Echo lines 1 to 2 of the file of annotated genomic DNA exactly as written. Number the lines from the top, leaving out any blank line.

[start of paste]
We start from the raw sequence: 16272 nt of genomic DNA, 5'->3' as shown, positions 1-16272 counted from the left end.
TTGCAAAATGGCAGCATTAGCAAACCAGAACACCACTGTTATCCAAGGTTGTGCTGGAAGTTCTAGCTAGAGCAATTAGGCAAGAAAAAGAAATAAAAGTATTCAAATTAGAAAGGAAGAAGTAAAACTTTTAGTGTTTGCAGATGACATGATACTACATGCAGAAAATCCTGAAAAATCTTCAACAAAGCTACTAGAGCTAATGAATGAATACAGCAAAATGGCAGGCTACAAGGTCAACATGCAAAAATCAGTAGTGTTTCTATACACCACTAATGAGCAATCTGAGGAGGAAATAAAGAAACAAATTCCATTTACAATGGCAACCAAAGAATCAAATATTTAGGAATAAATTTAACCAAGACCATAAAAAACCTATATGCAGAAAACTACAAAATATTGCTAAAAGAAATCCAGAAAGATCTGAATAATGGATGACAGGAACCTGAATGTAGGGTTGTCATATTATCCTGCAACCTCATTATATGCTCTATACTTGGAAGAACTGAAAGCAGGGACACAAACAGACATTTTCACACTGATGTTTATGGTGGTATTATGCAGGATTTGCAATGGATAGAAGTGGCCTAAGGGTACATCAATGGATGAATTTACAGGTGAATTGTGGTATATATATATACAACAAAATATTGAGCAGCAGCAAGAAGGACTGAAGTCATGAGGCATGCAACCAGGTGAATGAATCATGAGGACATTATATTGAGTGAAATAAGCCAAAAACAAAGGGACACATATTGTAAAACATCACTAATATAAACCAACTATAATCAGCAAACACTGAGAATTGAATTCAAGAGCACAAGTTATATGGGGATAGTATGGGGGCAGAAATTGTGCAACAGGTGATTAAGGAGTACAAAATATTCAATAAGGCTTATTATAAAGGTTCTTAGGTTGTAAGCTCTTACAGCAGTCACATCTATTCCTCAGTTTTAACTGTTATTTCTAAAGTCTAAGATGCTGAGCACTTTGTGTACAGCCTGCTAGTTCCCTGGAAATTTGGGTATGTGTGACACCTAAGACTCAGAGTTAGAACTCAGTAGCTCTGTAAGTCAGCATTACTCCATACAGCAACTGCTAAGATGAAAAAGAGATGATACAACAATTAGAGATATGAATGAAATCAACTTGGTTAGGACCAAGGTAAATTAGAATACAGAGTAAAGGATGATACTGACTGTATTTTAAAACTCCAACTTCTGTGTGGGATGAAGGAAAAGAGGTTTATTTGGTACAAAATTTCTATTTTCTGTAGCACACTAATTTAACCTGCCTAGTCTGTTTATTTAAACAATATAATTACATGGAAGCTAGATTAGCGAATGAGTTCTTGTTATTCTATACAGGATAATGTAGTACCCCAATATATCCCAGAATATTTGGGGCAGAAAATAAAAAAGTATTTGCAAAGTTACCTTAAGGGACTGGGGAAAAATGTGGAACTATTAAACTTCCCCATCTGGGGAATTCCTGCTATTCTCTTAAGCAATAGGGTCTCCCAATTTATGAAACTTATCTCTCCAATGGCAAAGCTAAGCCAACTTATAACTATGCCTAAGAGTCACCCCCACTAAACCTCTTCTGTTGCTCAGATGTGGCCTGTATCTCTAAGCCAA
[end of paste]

We start from the raw sequence: 16272 nt of genomic DNA, 5'->3' as shown, positions 1-16272 counted from the left end.
TTGCAAAATGGCAGCATTAGCAAACCAGAACACCACTGTTATCCAAGGTTGTGCTGGAAGTTCTAGCTAGAGCAATTAGGCAAGAAAAAGAAATAAAAGTATTCAAATTAGAAAGGAAGAAGTAAAACTTTTAGTGTTTGCAGATGACATGATACTACATGCAGAAAATCCTGAAAAATCTTCAACAAAGCTACTAGAGCTAATGAATGAATACAGCAAAATGGCAGGCTACAAGGTCAACATGCAAAAATCAGTAGTGTTTCTATACACCACTAATGAGCAATCTGAGGAGGAAATAAAGAAACAAATTCCATTTACAATGGCAACCAAAGAATCAAATATTTAGGAATAAATTTAACCAAGACCATAAAAAACCTATATGCAGAAAACTACAAAATATTGCTAAAAGAAATCCAGAAAGATCTGAATAATGGATGACAGGAACCTGAATGTAGGGTTGTCATATTATCCTGCAACCTCATTATATGCTCTATACTTGGAAGAACTGAAAGCAGGGACACAAACAGACATTTTCACACTGATGTTTATGGTGGTATTATGCAGGATTTGCAATGGATAGAAGTGGCCTAAGGGTACATCAATGGATGAATTTACAGGTGAATTGTGGTATATATATATACAACAAAATATTGAGCAGCAGCAAGAAGGACTGAAGTCATGAGGCATGCAACCAGGTGAATGAATCATGAGGACATTATATTGAGTGAAATAAGCCAAAAACAAAGGGACACATATTGTAAAACATCACTAATATAAACCAACTATAATCAGCAAACACTGAGAATTGAATTCAAGAGCACAAGTTATATGGGGATAGTATGGGGGCAGAAATTGTGCAACAGGTGATTAAGGAGTACAAAATATTCAATAAGGCTTATTATAAAGGTTCTTAGGTTGTAAGCTCTTACAGCAGTCACATCTATTCCTCAGTTTTAACTGTTATTTCTAAAGTCTAAGATGCTGAGCACTTTGTGTACAGCCTGCTAGTTCCCTGGAAATTTGGGTATGTGTGACACCTAAGACTCAGAGTTAGAACTCAGTAGCTCTGTAAGTCAGCATTACTCCATACAGCAACTGCTAAGATGAAAAAGAGATGATACAACAATTAGAGATATGAATGAAATCAACTTGGTTAGGACCAAGGTAAATTAGAATACAGAGTAAAGGATGATACTGACTGTATTTTAAAACTCCAACTTCTGTGTGGGATGAAGGAAAAGAGGTTTATTTGGTACAAAATTTCTATTTTCTGTAGCACACTAATTTAACCTGCCTAGTCTGTTTATTTAAACAATATAATTACATGGAAGCTAGATTAGCGAATGAGTTCTTGTTATTCTATACAGGATAATGTAGTACCCCAATATATCCCAGAATATTTGGGGCAGAAAATAAAAAAGTATTTGCAAAGTTACCTTAAGGGACTGGGGAAAAATGTGGAACTATTAAACTTCCCCATCTGGGGAATTCCTGCTATTCTCTTAAGCAATAGGGTCTCCCAATTTATGAAACTTATCTCTCCAATGGCAAAGCTAAGCCAACTTATAACTATGCCTAAGAGTCACCCCCACTAAACCTCTTCTGTTGCTCAGATGTGGCCTGTATCTCTAAGCCAA